Currently, Park staff are getting the Wilkinson Mill’s water wheel up and running, and soon visitors will be able to see this breakthrough technology working today. Prior to the present pandemic, you could tour all three of these landmarks inside and out when you visited. Today you cannot go inside but instead take a stroll around these fascinating architectural gems or sit by the river for a scenic lunch break.
Black and white portrait of older eighteenth-century man with white hair (left); diagram of water-powered mill with wooden water wheel
Samuel Slater (left) and diagram of a water-powered mill

National Park Service

Large grey stone-sided mill with white trim and black metal machinery in front on yard.
Wilkinson Mill (1810) at Slater Mill National Historical Site

National Heritage Areas

The Park is also currently running an excellent Winter Lecture Series together with Blackstone River Valley National Heritage Corridor, titled Revolution in the Air. The lectures are led by park staff and leading scholars, and the virtual format means that attendees can tune in from across the country and around the world. You can access these programs every other Saturday this winter at 2PM EST, with registration open to all for free.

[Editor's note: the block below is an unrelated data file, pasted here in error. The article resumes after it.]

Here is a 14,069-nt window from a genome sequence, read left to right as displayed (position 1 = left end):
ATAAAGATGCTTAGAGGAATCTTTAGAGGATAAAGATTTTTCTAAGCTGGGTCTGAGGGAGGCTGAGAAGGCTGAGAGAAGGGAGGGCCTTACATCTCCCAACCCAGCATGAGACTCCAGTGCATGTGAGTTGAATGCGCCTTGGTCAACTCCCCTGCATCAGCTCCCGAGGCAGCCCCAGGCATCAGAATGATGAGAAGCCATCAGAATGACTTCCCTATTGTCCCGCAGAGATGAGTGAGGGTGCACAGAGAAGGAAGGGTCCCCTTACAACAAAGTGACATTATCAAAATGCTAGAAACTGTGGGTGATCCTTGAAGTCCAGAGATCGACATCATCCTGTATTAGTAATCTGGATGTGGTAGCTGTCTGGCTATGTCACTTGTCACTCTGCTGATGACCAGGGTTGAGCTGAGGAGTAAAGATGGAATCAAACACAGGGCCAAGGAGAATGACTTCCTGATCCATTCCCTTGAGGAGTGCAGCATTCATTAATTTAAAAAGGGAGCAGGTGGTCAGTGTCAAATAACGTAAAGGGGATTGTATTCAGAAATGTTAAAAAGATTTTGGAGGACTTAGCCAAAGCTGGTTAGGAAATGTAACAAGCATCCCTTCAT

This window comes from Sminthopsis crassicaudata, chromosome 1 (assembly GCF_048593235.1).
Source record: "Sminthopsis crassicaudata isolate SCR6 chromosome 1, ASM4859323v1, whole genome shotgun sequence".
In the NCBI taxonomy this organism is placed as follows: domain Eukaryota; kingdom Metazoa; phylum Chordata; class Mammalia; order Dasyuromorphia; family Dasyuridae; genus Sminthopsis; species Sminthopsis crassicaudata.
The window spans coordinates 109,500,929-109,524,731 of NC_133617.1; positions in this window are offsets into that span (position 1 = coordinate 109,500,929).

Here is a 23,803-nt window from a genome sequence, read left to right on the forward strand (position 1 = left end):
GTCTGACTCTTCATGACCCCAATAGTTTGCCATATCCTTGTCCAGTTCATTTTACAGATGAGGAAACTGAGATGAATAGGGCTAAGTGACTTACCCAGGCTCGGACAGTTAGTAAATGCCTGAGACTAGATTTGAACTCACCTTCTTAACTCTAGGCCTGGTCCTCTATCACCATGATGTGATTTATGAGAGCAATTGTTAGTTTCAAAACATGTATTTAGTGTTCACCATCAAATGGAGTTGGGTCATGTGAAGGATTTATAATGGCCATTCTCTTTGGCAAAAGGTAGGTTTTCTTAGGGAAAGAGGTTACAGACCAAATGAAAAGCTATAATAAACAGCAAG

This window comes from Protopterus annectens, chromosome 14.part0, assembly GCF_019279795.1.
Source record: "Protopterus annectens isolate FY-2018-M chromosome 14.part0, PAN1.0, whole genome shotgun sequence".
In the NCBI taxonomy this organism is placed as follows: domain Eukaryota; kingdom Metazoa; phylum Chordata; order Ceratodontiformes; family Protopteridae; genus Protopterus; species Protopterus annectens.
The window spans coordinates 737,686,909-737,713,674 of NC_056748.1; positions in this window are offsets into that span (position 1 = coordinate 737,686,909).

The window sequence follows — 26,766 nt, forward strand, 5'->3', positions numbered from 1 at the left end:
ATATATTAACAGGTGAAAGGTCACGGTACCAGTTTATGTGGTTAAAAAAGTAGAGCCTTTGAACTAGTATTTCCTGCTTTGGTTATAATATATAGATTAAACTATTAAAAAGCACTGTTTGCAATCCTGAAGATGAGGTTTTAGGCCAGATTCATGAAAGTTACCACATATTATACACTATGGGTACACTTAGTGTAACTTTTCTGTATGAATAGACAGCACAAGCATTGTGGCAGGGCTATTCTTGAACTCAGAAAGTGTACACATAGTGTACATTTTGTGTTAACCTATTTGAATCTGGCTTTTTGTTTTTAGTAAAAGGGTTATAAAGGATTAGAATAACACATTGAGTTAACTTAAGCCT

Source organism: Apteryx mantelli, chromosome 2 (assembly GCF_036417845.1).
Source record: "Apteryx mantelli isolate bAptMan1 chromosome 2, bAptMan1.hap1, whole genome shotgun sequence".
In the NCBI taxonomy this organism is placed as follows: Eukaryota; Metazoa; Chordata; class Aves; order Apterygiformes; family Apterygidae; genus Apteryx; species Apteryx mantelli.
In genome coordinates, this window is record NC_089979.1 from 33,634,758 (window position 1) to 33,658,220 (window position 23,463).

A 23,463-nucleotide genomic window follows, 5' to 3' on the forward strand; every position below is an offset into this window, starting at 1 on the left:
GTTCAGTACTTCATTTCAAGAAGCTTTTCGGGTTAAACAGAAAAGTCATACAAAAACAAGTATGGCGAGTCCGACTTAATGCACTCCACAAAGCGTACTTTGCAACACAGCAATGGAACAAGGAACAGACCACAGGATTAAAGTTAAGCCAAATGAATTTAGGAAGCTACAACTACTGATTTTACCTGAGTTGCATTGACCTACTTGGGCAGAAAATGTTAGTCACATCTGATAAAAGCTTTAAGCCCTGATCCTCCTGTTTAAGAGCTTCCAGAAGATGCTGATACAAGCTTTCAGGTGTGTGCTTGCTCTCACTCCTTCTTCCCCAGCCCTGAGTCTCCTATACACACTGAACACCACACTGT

The National Historical Park and its programming are one of many integral parts of the Blackstone Valley Heritage Corridor, along with an array of partner and affiliate sites. Other Heritage Corridor sites include the Roger Williams National Memorial in Rhode Island, as well as affiliates Worcester Historical Society and Brood Meadow Brook Wildlife Sanctuary in Worcester, MA—the list goes on and on.
Poster with test reading: "Blackstone River Valley National Historical Park. Revolution in the Air. Saturdays @ 2 P.M. Virtual Series" with silhouettes of two human profiles
Revolution in the Air Virtual Lecture Series

Blackstone River Valley National Historical Park

Blackstone River Valley National Historical Park

Last updated: March 9, 2021